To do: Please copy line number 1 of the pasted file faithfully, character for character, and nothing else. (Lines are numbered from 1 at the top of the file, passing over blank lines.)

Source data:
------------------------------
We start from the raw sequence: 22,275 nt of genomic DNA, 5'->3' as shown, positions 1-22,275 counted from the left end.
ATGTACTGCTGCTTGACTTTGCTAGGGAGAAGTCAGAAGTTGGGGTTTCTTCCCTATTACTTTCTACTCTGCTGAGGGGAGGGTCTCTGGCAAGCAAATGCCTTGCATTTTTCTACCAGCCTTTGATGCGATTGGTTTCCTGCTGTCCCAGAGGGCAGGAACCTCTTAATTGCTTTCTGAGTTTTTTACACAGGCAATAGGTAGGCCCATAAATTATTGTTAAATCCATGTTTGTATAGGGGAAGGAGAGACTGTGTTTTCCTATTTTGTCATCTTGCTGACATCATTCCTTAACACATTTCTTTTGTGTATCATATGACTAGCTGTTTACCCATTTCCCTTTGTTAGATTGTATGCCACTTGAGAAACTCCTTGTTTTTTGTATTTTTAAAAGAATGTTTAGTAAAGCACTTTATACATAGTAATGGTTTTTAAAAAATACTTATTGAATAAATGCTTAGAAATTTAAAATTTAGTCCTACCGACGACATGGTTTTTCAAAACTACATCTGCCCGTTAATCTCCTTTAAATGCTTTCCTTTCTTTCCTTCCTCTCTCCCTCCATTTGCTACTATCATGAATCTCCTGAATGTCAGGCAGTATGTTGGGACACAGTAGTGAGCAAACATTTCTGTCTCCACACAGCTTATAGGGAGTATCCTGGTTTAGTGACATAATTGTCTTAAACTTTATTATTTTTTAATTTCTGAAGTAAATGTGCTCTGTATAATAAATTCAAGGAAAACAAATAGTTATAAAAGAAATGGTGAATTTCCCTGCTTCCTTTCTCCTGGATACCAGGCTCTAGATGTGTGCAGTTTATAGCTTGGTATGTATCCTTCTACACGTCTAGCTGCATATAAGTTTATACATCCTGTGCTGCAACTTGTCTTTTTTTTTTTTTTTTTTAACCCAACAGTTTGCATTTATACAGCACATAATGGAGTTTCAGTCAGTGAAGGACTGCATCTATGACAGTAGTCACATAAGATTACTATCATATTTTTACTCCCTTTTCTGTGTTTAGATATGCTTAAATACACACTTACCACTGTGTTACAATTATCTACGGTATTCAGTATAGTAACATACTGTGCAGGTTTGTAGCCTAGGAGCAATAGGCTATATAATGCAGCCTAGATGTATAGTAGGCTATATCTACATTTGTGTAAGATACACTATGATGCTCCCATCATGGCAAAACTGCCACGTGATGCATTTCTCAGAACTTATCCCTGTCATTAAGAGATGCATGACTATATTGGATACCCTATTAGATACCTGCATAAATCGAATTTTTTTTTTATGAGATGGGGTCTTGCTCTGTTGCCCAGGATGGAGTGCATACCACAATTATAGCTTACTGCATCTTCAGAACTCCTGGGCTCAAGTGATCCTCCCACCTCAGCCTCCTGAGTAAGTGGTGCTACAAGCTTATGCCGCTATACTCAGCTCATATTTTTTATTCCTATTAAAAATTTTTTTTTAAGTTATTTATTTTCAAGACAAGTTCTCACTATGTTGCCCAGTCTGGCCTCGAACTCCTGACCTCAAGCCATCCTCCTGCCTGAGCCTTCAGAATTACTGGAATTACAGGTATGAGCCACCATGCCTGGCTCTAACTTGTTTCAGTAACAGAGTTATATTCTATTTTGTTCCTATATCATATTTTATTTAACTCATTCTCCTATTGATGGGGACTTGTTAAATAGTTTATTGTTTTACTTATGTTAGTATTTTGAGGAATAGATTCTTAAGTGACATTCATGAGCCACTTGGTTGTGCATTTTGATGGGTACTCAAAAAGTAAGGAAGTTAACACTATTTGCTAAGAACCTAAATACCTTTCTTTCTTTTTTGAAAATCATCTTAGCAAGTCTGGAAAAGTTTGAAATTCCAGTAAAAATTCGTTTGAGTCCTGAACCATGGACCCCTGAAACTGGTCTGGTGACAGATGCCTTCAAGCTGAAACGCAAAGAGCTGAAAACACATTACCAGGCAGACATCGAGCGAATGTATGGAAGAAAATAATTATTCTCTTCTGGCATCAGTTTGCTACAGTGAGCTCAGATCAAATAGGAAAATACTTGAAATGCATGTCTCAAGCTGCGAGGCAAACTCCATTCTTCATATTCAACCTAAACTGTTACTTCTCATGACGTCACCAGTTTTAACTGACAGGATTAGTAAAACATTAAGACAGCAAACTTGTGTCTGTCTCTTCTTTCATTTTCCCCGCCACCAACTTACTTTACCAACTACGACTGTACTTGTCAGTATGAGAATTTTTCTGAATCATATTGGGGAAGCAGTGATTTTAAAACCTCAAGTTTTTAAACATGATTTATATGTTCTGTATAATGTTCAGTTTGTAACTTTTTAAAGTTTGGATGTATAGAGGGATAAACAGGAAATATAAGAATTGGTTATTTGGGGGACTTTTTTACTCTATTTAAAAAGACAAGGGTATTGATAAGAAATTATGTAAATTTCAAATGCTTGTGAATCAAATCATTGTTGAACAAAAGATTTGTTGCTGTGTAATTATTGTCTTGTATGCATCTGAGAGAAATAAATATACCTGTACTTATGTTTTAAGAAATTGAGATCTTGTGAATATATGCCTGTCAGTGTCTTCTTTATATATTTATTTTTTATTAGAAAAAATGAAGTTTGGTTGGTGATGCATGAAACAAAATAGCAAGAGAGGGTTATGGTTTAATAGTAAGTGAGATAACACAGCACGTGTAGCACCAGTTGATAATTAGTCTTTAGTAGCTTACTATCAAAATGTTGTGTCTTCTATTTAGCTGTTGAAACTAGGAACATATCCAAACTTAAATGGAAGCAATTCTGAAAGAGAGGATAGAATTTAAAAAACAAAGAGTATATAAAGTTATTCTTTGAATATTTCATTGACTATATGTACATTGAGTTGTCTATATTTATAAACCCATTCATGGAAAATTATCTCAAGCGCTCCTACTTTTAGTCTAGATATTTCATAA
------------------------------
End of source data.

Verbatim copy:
We start from the raw sequence: 22,275 nt of genomic DNA, 5'->3' as shown, positions 1-22,275 counted from the left end.